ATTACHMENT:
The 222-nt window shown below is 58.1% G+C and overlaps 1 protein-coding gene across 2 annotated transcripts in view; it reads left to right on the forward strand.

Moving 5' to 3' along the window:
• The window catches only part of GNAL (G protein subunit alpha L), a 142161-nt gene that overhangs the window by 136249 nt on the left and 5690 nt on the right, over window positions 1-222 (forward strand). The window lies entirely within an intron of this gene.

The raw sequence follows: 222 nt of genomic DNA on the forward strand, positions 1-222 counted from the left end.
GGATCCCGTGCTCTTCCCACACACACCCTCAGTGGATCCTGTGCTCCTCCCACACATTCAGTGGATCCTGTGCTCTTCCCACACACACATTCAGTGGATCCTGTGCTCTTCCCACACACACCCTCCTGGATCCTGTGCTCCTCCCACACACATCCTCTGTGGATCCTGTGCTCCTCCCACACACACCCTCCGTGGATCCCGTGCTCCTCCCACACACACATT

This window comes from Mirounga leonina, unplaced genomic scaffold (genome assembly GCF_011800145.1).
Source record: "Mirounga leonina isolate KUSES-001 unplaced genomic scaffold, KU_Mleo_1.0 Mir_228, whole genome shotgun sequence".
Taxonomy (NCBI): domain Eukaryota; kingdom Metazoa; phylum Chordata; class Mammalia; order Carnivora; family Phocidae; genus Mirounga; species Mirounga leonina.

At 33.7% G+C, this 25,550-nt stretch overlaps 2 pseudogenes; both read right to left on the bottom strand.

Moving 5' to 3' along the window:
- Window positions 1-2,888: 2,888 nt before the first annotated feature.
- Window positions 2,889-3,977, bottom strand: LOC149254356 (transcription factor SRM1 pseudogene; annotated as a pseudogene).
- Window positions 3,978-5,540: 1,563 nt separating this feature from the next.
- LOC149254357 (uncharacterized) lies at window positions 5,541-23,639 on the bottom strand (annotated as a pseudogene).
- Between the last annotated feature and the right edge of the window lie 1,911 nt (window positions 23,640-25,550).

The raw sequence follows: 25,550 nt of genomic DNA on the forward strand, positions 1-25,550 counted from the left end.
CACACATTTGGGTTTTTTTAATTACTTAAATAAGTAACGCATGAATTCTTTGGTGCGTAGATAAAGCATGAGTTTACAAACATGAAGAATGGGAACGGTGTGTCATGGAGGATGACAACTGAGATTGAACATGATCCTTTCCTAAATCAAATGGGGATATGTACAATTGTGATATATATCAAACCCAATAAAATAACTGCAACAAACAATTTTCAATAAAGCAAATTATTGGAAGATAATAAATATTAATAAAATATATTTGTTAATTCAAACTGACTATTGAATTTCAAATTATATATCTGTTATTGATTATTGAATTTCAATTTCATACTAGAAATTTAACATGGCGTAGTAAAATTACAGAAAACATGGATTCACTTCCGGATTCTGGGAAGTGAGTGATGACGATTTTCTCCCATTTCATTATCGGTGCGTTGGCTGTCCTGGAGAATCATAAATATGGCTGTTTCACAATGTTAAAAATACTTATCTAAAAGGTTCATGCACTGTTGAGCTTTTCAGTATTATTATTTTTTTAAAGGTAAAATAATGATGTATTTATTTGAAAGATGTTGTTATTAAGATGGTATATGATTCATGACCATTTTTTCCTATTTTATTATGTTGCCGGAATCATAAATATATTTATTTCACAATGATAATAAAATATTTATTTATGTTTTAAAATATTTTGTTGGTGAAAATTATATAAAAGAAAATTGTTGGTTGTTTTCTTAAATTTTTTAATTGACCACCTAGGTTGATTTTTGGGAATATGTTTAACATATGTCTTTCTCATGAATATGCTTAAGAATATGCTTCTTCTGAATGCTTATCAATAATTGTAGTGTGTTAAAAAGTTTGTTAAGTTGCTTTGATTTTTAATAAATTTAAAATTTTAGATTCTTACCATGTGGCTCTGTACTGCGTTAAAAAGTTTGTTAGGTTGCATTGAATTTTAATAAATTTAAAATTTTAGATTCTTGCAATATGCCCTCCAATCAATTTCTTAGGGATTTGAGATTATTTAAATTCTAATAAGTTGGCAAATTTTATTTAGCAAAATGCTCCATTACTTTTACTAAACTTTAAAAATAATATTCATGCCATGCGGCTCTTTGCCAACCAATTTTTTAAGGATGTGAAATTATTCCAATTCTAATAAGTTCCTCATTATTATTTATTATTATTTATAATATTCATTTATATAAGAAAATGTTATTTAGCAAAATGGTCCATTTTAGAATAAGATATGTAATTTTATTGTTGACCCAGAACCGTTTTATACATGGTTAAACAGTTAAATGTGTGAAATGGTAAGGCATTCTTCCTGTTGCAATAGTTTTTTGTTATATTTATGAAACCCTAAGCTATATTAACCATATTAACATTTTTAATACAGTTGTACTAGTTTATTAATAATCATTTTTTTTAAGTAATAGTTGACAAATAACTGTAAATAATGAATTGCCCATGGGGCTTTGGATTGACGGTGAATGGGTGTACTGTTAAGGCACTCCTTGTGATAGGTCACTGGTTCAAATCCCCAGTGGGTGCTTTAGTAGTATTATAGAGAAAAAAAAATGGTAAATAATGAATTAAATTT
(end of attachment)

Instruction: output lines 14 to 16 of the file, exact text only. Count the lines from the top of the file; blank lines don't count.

- LOC149254357 (uncharacterized) lies at window positions 5,541-23,639 on the bottom strand (annotated as a pseudogene).
- Between the last annotated feature and the right edge of the window lie 1,911 nt (window positions 23,640-25,550).

The raw sequence follows: 25,550 nt of genomic DNA on the forward strand, positions 1-25,550 counted from the left end.